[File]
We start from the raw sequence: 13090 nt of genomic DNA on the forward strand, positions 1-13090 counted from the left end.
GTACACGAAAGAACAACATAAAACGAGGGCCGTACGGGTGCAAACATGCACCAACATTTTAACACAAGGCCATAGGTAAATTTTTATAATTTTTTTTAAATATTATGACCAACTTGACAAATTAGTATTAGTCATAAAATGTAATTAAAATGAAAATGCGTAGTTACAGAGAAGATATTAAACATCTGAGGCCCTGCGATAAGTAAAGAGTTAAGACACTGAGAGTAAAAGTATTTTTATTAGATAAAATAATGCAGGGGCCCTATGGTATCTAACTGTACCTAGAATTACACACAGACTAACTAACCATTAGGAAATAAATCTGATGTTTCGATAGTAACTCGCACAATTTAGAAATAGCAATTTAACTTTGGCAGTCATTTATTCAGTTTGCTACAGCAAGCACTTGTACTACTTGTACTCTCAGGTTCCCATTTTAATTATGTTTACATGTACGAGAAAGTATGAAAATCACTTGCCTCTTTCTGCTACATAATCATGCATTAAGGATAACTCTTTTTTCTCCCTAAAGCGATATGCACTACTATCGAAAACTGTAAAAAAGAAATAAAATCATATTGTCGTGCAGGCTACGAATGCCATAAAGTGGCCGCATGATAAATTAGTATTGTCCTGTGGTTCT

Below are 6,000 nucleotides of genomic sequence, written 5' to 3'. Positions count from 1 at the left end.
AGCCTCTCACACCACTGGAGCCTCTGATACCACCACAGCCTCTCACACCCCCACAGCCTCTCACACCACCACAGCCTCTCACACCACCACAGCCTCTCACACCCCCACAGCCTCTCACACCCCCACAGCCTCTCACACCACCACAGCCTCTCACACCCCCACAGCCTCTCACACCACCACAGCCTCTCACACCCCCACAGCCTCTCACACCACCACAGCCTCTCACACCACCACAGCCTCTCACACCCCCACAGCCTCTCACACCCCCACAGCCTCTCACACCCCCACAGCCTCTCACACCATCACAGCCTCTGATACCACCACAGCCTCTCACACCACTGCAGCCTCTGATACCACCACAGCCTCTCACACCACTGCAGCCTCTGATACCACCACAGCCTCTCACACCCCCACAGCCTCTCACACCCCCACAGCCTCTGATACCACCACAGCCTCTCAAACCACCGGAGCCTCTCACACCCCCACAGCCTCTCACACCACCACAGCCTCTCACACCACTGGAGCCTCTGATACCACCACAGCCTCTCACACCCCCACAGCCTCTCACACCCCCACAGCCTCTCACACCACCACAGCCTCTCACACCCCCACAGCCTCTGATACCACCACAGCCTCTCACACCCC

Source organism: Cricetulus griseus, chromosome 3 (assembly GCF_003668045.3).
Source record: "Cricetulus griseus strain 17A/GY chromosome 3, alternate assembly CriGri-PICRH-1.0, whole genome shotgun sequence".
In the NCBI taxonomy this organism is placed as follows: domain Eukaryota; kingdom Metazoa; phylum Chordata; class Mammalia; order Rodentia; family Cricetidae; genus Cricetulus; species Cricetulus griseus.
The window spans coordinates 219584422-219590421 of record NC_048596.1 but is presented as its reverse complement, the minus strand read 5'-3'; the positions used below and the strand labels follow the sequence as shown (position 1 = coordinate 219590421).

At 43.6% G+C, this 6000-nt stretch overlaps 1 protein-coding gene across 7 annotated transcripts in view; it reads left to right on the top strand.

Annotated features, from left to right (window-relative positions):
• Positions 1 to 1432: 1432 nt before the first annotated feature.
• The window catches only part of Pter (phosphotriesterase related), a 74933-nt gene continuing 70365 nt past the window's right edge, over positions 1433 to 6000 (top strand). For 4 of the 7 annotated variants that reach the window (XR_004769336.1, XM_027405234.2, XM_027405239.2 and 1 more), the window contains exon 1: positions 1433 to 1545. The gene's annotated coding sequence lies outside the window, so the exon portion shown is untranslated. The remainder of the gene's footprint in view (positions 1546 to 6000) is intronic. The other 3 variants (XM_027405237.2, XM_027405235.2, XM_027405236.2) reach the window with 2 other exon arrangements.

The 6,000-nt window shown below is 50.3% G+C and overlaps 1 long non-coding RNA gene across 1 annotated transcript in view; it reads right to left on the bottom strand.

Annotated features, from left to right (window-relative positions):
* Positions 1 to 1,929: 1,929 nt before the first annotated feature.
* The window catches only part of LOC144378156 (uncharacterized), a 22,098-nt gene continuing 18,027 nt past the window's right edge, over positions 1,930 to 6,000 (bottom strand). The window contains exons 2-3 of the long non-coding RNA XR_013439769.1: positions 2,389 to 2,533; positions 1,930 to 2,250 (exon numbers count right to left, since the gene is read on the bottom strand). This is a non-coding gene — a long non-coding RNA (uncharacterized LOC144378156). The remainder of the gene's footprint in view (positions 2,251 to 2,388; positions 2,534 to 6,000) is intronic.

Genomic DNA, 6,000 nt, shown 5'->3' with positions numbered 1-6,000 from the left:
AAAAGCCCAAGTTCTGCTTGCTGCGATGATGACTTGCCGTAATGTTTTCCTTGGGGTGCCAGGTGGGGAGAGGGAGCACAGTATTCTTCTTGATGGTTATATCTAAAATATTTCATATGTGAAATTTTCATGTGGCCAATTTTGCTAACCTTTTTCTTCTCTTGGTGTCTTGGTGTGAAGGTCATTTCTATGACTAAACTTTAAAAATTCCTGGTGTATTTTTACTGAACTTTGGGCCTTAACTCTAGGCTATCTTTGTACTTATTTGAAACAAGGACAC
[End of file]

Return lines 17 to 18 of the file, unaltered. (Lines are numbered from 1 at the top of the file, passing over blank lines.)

Genomic DNA, 6,000 nt, shown 5'->3' with positions numbered 1-6,000 from the left:
AAAAGCCCAAGTTCTGCTTGCTGCGATGATGACTTGCCGTAATGTTTTCCTTGGGGTGCCAGGTGGGGAGAGGGAGCACAGTATTCTTCTTGATGGTTATATCTAAAATATTTCATATGTGAAATTTTCATGTGGCCAATTTTGCTAACCTTTTTCTTCTCTTGGTGTCTTGGTGTGAAGGTCATTTCTATGACTAAACTTTAAAAATTCCTGGTGTATTTTTACTGAACTTTGGGCCTTAACTCTAGGCTATCTTTGTACTTATTTGAAACAAGGACAC